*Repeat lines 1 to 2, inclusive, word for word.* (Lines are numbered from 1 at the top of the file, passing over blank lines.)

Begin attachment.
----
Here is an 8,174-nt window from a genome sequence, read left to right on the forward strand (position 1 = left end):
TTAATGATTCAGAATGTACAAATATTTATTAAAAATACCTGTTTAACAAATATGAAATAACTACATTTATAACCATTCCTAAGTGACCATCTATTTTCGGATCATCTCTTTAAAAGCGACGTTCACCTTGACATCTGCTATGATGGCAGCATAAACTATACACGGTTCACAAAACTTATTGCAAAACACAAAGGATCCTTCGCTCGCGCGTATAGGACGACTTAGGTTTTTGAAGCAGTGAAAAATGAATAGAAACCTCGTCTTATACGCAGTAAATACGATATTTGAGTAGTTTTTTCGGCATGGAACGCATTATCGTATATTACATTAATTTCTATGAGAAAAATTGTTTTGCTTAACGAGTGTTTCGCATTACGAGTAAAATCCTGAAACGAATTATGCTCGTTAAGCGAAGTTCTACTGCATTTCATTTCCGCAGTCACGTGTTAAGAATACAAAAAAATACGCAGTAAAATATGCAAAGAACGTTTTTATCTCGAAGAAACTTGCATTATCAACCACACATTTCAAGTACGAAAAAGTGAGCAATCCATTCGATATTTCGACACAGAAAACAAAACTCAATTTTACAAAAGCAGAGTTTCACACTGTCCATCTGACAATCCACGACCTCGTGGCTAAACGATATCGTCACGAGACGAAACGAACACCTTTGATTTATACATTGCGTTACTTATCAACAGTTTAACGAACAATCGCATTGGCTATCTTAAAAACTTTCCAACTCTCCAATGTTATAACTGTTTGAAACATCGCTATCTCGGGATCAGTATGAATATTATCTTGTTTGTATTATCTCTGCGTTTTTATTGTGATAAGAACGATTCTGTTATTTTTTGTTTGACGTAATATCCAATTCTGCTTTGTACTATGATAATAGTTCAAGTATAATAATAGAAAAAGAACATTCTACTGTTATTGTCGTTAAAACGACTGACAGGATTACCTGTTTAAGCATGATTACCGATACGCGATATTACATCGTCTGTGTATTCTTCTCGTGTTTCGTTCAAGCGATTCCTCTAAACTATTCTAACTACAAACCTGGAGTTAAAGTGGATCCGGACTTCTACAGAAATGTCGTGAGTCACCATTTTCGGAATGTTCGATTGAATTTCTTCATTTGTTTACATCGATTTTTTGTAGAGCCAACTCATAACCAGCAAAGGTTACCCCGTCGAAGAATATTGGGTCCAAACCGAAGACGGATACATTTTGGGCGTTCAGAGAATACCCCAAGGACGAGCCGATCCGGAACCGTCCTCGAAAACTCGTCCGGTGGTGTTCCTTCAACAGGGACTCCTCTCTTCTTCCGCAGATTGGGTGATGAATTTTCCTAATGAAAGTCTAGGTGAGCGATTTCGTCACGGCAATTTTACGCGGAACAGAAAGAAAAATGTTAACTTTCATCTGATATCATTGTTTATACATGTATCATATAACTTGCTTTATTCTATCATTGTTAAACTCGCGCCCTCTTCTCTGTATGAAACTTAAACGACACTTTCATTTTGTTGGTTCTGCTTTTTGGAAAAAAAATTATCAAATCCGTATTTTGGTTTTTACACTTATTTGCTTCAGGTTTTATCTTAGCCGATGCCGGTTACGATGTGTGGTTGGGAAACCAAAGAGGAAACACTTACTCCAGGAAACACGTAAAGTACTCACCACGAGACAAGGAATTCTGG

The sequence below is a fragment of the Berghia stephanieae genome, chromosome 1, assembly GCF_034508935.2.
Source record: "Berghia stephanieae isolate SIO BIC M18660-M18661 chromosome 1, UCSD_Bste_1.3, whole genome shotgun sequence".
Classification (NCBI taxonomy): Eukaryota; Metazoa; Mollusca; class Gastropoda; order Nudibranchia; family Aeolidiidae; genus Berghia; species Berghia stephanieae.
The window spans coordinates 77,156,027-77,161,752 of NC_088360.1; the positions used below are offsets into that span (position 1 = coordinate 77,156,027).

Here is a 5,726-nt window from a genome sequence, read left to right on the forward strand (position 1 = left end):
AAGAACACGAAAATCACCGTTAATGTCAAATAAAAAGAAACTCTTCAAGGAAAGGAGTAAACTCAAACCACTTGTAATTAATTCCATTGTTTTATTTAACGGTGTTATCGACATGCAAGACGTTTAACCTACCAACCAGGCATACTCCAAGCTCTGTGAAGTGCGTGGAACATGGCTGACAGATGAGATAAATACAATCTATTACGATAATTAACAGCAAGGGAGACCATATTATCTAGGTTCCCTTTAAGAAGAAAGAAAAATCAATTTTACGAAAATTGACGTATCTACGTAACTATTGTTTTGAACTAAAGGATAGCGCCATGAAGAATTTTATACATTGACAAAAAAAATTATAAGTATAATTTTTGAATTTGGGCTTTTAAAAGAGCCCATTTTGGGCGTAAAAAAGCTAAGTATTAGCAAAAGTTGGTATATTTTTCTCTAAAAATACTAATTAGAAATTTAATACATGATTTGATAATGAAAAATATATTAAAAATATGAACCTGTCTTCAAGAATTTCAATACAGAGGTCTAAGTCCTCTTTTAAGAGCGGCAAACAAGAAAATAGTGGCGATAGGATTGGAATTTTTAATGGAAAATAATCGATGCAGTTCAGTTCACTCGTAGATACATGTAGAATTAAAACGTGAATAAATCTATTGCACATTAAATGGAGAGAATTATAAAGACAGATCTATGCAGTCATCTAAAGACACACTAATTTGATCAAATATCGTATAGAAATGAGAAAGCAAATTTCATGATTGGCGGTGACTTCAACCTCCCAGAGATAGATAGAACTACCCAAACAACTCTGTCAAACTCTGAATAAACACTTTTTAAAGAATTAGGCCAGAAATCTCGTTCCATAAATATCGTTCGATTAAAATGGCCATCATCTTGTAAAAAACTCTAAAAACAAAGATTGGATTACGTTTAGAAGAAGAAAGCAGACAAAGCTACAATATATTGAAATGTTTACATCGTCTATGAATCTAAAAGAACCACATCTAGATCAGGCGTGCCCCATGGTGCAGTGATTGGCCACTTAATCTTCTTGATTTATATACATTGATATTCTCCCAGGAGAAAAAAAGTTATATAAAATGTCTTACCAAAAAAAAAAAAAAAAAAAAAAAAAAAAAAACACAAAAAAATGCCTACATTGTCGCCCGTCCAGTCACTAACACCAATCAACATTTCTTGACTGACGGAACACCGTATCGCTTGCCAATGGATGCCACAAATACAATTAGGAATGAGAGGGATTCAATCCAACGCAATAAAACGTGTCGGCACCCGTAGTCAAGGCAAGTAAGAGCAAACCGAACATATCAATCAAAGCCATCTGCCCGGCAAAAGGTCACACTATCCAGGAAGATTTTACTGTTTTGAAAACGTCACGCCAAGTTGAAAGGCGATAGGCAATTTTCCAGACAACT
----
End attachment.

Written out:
Here is an 8,174-nt window from a genome sequence, read left to right on the forward strand (position 1 = left end):
TTAATGATTCAGAATGTACAAATATTTATTAAAAATACCTGTTTAACAAATATGAAATAACTACATTTATAACCATTCCTAAGTGACCATCTATTTTCGGATCATCTCTTTAAAAGCGACGTTCACCTTGACATCTGCTATGATGGCAGCATAAACTATACACGGTTCACAAAACTTATTGCAAAACACAAAGGATCCTTCGCTCGCGCGTATAGGACGACTTAGGTTTTTGAAGCAGTGAAAAATGAATAGAAACCTCGTCTTATACGCAGTAAATACGATATTTGAGTAGTTTTTTCGGCATGGAACGCATTATCGTATATTACATTAATTTCTATGAGAAAAATTGTTTTGCTTAACGAGTGTTTCGCATTACGAGTAAAATCCTGAAACGAATTATGCTCGTTAAGCGAAGTTCTACTGCATTTCATTTCCGCAGTCACGTGTTAAGAATACAAAAAAATACGCAGTAAAATATGCAAAGAACGTTTTTATCTCGAAGAAACTTGCATTATCAACCACACATTTCAAGTACGAAAAAGTGAGCAATCCATTCGATATTTCGACACAGAAAACAAAACTCAATTTTACAAAAGCAGAGTTTCACACTGTCCATCTGACAATCCACGACCTCGTGGCTAAACGATATCGTCACGAGACGAAACGAACACCTTTGATTTATACATTGCGTTACTTATCAACAGTTTAACGAACAATCGCATTGGCTATCTTAAAAACTTTCCAACTCTCCAATGTTATAACTGTTTGAAACATCGCTATCTCGGGATCAGTATGAATATTATCTTGTTTGTATTATCTCTGCGTTTTTATTGTGATAAGAACGATTCTGTTATTTTTTGTTTGACGTAATATCCAATTCTGCTTTGTACTATGATAATAGTTCAAGTATAATAATAGAAAAAGAACATTCTACTGTTATTGTCGTTAAAACGACTGACAGGATTACCTGTTTAAGCATGATTACCGATACGCGATATTACATCGTCTGTGTATTCTTCTCGTGTTTCGTTCAAGCGATTCCTCTAAACTATTCTAACTACAAACCTGGAGTTAAAGTGGATCCGGACTTCTACAGAAATGTCGTGAGTCACCATTTTCGGAATGTTCGATTGAATTTCTTCATTTGTTTACATCGATTTTTTGTAGAGCCAACTCATAACCAGCAAAGGTTACCCCGTCGAAGAATATTGGGTCCAAACCGAAGACGGATACATTTTGGGCGTTCAGAGAATACCCCAAGGACGAGCCGATCCGGAACCGTCCTCGAAAACTCGTCCGGTGGTGTTCCTTCAACAGGGACTCCTCTCTTCTTCCGCAGATTGGGTGATGAATTTTCCTAATGAAAGTCTAGGTGAGCGATTTCGTCACGGCAATTTTACGCGGAACAGAAAGAAAAATGTTAACTTTCATCTGATATCATTGTTTATACATGTATCATATAACTTGCTTTATTCTATCATTGTTAAACTCGCGCCCTCTTCTCTGTATGAAACTTAAACGACACTTTCATTTTGTTGGTTCTGCTTTTTGGAAAAAAAATTATCAAATCCGTATTTTGGTTTTTACACTTATTTGCTTCAGGTTTTATCTTAGCCGATGCCGGTTACGATGTGTGGTTGGGAAACCAAAGAGGAAACACTTACTCCAGGAAACACGTAAAGTACTCACCACGAGACAAGGAATTCTGG